BlackBerry has made its biggest acquisition ever, spending over half of its cash pile to bolster its threat detection unit.
Cylance, a relatively recent newcomer, is being bought for $1.4bn in cash.
Incoming CEO John Chen made security one of BlackBerry's priorities in 2013, as it began to withdraw from mobile into enterprise software.
The company already had a foot in enterprises and data centres, a decent reputation for secure communications, and a veteran embedded division, QNX, that put its software in nuclear power stations and cars, for example. There's also a deep portfolio of crypto patents.
BlackBerry has made some shrewd acquisitions including German outfit SecuSmart (secure calls and messaging), adopted by German Chancellor Angela Merkel in the belief that President Barack Obama's administration had bugged her phone, crisis-squawker AdHoc, and secure document company WatchDox.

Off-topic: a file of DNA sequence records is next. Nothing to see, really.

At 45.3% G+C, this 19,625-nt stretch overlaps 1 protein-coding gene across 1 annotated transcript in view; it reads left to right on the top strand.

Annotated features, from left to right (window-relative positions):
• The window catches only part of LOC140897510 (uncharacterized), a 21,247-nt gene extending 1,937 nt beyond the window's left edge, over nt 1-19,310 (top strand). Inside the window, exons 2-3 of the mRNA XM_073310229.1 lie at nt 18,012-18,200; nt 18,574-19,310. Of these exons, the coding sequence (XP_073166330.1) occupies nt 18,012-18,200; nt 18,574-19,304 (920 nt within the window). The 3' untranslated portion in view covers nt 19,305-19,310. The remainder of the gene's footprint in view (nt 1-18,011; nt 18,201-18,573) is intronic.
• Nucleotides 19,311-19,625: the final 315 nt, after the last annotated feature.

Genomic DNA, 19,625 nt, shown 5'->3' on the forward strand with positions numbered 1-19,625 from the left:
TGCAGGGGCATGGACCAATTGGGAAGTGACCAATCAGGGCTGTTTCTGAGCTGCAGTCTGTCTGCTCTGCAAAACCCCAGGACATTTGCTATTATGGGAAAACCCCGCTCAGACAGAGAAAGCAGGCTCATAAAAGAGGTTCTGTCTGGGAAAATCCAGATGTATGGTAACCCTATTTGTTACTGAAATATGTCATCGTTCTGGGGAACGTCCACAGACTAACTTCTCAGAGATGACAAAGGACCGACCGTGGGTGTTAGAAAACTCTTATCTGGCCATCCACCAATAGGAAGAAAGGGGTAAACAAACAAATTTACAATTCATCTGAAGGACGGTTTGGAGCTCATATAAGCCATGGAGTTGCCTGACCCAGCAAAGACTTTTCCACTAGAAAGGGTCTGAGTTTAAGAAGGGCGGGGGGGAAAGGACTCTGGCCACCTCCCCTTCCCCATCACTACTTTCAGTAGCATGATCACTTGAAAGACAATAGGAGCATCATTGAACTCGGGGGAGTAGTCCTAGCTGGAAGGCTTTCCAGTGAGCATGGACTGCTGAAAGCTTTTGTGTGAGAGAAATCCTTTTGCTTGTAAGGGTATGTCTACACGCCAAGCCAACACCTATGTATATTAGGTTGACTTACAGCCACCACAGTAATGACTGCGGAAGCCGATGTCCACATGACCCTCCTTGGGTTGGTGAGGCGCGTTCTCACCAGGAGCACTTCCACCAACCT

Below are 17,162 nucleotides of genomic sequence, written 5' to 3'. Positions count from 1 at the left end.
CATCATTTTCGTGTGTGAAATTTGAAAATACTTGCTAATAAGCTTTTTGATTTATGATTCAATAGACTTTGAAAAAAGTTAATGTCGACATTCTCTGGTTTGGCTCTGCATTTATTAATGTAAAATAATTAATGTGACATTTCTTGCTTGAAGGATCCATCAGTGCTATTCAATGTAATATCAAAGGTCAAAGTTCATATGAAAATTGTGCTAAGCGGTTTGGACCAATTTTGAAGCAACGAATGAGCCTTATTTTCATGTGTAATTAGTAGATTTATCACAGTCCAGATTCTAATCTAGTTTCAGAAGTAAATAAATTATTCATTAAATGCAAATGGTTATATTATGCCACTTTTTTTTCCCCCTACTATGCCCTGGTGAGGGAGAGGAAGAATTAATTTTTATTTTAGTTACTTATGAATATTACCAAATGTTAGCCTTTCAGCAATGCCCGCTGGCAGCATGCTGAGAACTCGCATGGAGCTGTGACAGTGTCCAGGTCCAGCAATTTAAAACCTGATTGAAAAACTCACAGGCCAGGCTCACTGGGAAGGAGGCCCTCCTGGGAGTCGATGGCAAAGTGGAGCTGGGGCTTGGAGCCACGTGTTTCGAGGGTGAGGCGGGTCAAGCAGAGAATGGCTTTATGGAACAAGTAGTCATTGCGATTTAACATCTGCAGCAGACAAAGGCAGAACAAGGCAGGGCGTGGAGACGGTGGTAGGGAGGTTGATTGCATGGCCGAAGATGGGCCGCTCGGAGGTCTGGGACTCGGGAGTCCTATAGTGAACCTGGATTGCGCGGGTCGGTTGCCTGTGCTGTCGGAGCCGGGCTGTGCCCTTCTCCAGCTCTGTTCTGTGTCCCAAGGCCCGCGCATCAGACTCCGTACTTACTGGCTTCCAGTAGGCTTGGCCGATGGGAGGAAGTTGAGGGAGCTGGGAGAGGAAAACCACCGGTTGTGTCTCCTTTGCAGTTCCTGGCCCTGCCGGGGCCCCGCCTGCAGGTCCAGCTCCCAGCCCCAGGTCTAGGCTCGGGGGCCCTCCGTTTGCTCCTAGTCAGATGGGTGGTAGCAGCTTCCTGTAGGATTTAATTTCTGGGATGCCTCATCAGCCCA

The company formally established a cybersecurity Services division in 2016 (PDF), which conducts threat assessment and penetration testing. Last year BlackBerry brought these disparate efforts together under the Spark brand. Cylance means there's more to Spark than just marketecture and slides.
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Co-founded by security expert and author Stuart McClure in 2012, Cylance specialises in machine learning threat detection. Although it's largely a B2B proposition, it also offers a subscription malware service for consumers.
Cylance's biggest claim to fame was identifying a global Iranian cyberwarfare operation codenamed "Operation Cleaver", which targeted transportation and logistics facilities. Which is uncanny. BlackBerry identified IoT logistics early on as a potentially vulnerable and under-served market, and its first effort was the container tracker, Radar.